Newman Center parishioners decry dominican exit: order has served at university since 1950; archbishop says diocesan priests to step in.
Without previous consultation, Archbishop Michael Sheehan told the pastor of Aquinas Newman Center that the Dominicans' service to Newman Center would be terminated in less than six months. Sheehan also made the surprising announcement that only two diocesan priests would replace the four Dominican priests and one brother currently staffing the center.
The Newman Center's pastor, Fr Dan Davis, told NCR that the center serves more than 500 University of New Mexico students and 750 families. Besides daily Mass and five Sun-day services, the center also provides campus ministry parish social groups, Rite of Christian Initiation of Adults (RCIA) and service opportunities.
"The parishioners are very progressive, very intellectual, and they resonated with the way we preached," Davis said. "The Newman Center tends to be a conglomeration of disenfranchised Christians from around the city--which confirms the very things that the bishop is contesting."
Chuck Wellborn, a former University of New Mexico student and longtime parishioner of the Newman Center, circulated an email to parishioners that echoes Davis' suspicions: "The Archbishop has made critical statements about our parish to others in the Archdiocese. ... These comments suggest that he believes our parish is insufficiently doctrinaire. It is certainly true that the Newman Center attracts parishioners with a wide variety of backgrounds and views, in particular university students and faculty. In that sense, our parish is quite dissimilar and perhaps more liberal in its thinking than at the Archdiocese's non-university parishes."
Sheehan is quoted in the archdiocese's press release as saying, "Having archdiocesan priests at the Newman Center will enhance relations with pastors and parishes of the archdiocese whose young adults attend [the University of New Mexico], as well as promote diocesan vocations."
Davis reiterated, "The whole issue of vocations is what's at play here."
He explained that the Dominicans don't aggressively promote religious vocations, but rather strive "to be an academic community"
"Over a 50-year period, we've had maybe eight or so [religious I vocations. We have one right now--the first in the last six or seven years," Davis said.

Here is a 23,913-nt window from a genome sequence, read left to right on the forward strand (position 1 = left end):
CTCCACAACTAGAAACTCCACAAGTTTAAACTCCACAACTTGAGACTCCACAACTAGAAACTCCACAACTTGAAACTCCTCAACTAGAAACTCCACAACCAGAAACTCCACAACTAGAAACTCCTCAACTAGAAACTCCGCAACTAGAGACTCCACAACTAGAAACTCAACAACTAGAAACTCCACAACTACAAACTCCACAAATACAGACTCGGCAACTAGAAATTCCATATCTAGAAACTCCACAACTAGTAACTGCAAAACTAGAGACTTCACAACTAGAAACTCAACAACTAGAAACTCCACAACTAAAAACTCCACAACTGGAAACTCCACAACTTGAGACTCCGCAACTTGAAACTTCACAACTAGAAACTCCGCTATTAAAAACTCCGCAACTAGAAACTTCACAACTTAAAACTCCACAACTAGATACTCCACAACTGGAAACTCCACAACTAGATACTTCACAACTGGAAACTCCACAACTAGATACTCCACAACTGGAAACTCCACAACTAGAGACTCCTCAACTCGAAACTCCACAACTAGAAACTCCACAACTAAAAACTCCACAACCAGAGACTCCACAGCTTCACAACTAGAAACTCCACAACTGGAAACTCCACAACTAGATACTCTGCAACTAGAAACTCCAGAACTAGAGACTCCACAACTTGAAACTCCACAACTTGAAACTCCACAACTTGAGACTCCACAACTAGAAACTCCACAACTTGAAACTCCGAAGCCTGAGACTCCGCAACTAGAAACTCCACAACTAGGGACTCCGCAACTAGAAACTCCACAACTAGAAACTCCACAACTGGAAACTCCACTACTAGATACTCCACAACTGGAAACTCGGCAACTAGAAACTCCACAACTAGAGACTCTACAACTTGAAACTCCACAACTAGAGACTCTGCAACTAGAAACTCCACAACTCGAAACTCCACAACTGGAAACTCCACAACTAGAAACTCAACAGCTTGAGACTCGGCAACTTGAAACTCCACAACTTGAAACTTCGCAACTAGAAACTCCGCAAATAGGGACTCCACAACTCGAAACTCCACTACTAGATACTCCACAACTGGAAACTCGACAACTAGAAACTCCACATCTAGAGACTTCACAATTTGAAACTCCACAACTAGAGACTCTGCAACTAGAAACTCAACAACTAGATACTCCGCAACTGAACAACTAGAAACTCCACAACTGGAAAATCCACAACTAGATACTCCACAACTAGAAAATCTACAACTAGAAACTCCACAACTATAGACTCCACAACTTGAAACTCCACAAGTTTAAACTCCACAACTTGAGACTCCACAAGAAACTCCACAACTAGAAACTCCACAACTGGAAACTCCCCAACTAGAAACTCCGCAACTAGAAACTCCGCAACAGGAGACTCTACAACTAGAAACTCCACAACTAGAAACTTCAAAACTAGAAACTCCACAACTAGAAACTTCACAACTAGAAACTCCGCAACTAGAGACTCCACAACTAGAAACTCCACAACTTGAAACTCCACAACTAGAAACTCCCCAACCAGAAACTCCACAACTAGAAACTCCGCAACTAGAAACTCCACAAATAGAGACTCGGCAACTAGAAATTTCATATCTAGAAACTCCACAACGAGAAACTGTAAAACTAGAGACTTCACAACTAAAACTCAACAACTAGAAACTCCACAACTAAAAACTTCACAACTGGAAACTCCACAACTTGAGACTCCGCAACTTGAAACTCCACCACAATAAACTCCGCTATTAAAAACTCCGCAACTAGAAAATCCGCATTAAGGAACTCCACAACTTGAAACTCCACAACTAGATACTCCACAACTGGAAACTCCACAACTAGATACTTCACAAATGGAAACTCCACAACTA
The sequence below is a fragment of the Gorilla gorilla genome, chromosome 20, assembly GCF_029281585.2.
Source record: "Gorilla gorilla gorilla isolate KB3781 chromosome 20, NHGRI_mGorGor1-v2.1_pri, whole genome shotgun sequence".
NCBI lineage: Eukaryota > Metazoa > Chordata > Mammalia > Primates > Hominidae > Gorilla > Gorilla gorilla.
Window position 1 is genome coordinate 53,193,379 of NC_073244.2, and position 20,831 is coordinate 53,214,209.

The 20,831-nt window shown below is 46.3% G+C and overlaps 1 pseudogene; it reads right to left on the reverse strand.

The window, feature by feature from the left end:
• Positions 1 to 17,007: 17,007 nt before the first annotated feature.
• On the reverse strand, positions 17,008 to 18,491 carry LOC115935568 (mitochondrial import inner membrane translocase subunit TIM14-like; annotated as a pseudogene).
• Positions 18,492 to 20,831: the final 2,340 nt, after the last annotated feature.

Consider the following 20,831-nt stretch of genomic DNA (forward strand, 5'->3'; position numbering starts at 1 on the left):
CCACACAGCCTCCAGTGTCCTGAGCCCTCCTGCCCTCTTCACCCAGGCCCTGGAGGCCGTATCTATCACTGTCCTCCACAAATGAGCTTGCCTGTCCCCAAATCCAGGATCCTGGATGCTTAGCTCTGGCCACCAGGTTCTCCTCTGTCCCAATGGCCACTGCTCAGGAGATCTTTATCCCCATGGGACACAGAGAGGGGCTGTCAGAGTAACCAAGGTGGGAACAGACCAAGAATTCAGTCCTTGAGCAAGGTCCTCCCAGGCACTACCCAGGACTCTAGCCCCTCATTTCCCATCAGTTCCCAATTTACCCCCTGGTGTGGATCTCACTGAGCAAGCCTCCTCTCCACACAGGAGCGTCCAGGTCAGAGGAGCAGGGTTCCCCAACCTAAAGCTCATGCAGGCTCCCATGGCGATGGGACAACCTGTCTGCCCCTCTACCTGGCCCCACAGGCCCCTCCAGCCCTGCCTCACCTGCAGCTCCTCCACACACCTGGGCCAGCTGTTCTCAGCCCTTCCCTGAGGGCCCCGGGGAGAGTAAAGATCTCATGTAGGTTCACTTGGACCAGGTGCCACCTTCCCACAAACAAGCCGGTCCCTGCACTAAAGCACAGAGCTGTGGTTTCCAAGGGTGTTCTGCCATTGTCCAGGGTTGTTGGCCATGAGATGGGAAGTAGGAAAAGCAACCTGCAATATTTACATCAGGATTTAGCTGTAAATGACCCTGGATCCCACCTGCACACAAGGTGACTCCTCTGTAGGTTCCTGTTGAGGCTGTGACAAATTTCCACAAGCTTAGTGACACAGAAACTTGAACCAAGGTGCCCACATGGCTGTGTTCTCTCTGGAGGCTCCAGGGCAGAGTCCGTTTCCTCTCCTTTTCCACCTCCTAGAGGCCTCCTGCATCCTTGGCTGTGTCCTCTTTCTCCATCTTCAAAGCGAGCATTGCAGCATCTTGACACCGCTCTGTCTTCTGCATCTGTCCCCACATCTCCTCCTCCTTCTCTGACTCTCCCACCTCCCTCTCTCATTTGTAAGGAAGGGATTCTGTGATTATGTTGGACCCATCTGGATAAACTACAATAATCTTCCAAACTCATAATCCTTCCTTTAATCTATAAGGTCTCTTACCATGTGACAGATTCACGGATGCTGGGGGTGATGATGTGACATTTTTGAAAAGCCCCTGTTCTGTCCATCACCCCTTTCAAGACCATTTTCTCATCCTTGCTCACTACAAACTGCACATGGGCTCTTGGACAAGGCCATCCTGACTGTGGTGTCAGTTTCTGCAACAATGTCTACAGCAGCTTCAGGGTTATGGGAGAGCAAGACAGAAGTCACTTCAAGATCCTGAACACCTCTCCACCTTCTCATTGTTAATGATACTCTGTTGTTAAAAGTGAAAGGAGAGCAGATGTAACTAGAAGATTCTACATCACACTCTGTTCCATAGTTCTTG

The archdiocese's vocation directorr. Fr Michael DePalma, was chosen as the new pastor of the Newman Center. He is a University of New Mexico alumnus. Fr. Simon Carian, 26, who was ordained less than a year ago, was chosen for the role of parochial vicar: Carian is a University of Notre Dame alumnus, and he is currently studying medical ethics in Rome. As the press release points out, DePalma and Car-ian are "young priests."
The Dominicans, on the other hand, are not.
"I'm 66, the youngest one on staff is 50," Davis said with a chuckle.
When Wellborn spoke to NCR about the Dominicans' departure, his voice filled with emotion. "Fr. George [Reynolds] is 82, and when he came [to the Newman Center], he said he had brought his casket with him. Now he has to pack it up."
Wellborn added. "Fr George was talking like Pope Francis 20 years ago."
In the April 2013 Santa Fe archdioc-esan newsletter. People of God. DePal-ma wrote that the "average age of our new seminarians is much younger. It is a national trend ... that is definitely present in our archdiocese."
DePalma speculates as to what is causing this trend, and he attributes it to "the great influence of John Paul IT and Benedict XVI on the youth. Our last two popes were great inspirations to many of our young adults in motivating them towards considering a religious life."
A homily of Sheehan's, printed in the October 2013 People of God, reveals similar leanings. "Now I must admit that some post [Vatican II] activities were not so good. Some people went to extremes in liturgy and in moral living and twisted the true meaning of the council documents. We are back on track now thanks to Pope John Paul II and Pope Benedict XVI."
A letter to the editor printed Jan. 29 in the Daily Lobo, University of New Mexico's student newspaper, also displayed these concerns. Colt Balok wrote that the Newman Center -needs to be a place where the body and blood of Christ is adored and worshipped, not a place where the altar servers wear polo shirts and fail to honor and respect our Lord Jesus Christ. ... Thank you, Archbishop, for making the Newman Center Catholic again. My friends and I will no longer have to travel to other parishes to attend Mass."
Balok posted on his Facebook page Jan. 13 a picture of himself having dinner with Sheehan. The caption read. "I had a great dinner with Archbishop Sheehan tonight. UNM, he has some great news for us Catholics!"
"We have a pre-Vatican II archbishop." Wellborn told NCR, but the Dominicans run the Newman Center like "a Pope Francis church."
After Sunday Masses Jan. 19, Wellborn gathered 700 parishioners' signatures on a petition addressed to the archbishop expressing "grave concern regarding the replacement after 62 years of the Dominican religious community" The petition requests dialogue between the archbishop and "a delegation of responsible lay leaders from the Aquinas Newman Center parish" before Sheehan makes an "irrevocable decision."